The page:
The summer before my senior year in college I did inner-city ministry in St. Louis. The program I was a part of offered an educational day camp all summer to keep kids off the street and to help them with concepts they hadn’t mastered through the school year. I lived in the basement of an old YMCA building with a couple roommates and a couple mice. I taught fifth graders stuff they should have already known and I wasn’t exactly changing the world the way I had planned. The kids in my class didn’t want to be learning but they didn’t want to be home either. You know why? We provided lunch at the end of the day.
There was a girl, I’ll call her Courtney, who was always talking back, always disrupting the class. I was trying to help her have a Christian education and she was being so disrespectful. The nerve. What she was actually doing was desperately crying out for my attention but I couldn’t see it. No, I didn’t take the time to see it. So, instead of looking her in the eye and telling her how much her actions hurt me, instead of trying to find out what was happening in her life, I went to her mother who assured me she would take care of it.
Courtney wasn’t in class the next day and quite honestly I was relieved. The kids who wanted to learn were able to much easier without her there. After school her brother walked into my classroom and asked to talk to me. As he spoke my heart crumbled. I began to understand what true humility felt like. To understand how ignorant it was of me to just waltz into this culture of poverty and think I had something to offer without truly understanding what it was they needed.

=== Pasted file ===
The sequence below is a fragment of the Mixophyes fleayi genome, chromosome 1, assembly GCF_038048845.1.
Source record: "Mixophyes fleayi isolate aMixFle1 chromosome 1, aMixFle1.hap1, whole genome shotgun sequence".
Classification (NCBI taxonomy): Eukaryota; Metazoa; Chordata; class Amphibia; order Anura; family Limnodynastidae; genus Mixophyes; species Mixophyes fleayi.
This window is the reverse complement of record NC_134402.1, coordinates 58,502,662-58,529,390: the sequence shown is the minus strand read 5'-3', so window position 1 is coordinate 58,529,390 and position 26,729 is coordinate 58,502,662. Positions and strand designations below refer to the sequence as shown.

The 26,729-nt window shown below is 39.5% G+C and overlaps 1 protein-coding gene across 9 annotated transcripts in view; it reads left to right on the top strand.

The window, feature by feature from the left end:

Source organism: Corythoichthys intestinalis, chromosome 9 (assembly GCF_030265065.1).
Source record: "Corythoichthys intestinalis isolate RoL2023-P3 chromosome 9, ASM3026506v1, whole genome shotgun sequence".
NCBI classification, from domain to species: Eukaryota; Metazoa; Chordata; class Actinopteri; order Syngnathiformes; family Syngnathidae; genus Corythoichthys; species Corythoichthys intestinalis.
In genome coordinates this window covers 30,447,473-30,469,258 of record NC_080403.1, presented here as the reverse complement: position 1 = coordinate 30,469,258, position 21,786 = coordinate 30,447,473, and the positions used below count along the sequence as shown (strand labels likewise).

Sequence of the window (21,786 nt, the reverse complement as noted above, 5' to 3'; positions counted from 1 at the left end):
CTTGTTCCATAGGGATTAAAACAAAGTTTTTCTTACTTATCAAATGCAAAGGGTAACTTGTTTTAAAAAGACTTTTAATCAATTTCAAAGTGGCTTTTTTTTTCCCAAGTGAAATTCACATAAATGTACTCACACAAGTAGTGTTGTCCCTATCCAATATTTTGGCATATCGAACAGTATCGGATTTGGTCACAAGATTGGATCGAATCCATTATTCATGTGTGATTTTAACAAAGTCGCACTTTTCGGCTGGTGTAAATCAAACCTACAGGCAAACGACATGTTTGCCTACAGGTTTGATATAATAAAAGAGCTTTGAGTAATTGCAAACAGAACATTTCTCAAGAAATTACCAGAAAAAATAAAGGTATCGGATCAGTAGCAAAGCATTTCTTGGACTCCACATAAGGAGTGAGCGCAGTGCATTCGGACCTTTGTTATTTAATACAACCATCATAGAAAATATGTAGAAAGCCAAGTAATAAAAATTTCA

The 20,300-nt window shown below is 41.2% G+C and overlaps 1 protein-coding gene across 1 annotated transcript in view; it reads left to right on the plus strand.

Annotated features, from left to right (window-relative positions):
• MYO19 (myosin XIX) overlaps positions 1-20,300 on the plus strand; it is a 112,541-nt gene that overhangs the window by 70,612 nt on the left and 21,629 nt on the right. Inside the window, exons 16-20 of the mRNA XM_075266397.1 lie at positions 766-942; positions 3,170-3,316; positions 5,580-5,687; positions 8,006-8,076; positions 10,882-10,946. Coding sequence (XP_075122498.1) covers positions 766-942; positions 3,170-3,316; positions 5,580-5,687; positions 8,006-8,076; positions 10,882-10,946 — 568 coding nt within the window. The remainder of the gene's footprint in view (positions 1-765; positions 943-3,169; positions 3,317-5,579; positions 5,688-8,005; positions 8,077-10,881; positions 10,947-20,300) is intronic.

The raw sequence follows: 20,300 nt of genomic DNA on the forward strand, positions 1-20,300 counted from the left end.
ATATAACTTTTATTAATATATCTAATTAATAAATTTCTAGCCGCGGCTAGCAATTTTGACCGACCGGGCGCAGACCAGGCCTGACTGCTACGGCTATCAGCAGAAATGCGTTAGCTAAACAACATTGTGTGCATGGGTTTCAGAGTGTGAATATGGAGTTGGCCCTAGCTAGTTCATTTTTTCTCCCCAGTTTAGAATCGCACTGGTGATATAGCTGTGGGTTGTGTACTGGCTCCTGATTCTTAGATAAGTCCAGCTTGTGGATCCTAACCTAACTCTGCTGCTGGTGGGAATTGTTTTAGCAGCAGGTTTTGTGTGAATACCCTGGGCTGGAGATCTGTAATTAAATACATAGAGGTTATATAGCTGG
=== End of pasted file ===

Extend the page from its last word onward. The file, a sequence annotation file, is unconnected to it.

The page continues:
The night that I had talked to Courtney’s mom she went home and whipped her. Then she sent her to her room. For three days. She wasn’t even allowed to leave to eat. He cried as he told me. He begged me to come to his house and talk to his mom and her boyfriend. To come help Courtney so she would stop crying.
It was almost fifteen years ago that I spent the summer with those kids. I made only twenty bucks a week but the deposits they made in my life were invaluable. I think about them sometimes as I look out at our line in the mornings and I wonder where they are now. I didn’t tell you that story so you would feel compassion for poor kids. I told the story because I think it’s important that we remember that many of the adults waiting in these lines are Courtneys, all grown up.
It’s pretty easy to look at someone from a distance and point out all the things they ‘should have’ done. Should have stayed in school. Should have kept a job. Should have used birth control. But if you actually get close enough to hear the stories that make up a person’s life, well, it’s actually pretty easy to understand why things didn’t turn out the way they planned. If we just listen to one another it’s easier to have grace. And if we stop trying to draw a line in the sand, it’s easier to hand someone a loaf of bread without judgement.
Everywhere we look these days, it seems like we can find some type of injustice. And there’s really not much we can do about a lot of it. But there is something you can do about this.
You can donate food. Through something as simple as dining out, or by giving food directly. And maybe not the food that’s expired in your pantry, but the few extra things you can pick up the next time you’re at the store to drop them off at a food pantry or bank near you.
Just like that, you did something. It may not seem like much, but it matters too.
– Molly M. (visit site)
Why does hunger matter to you? Leave a reply below with your thoughts. Selected responses will receive an emailed restaurant gift certificate from FoodCircles.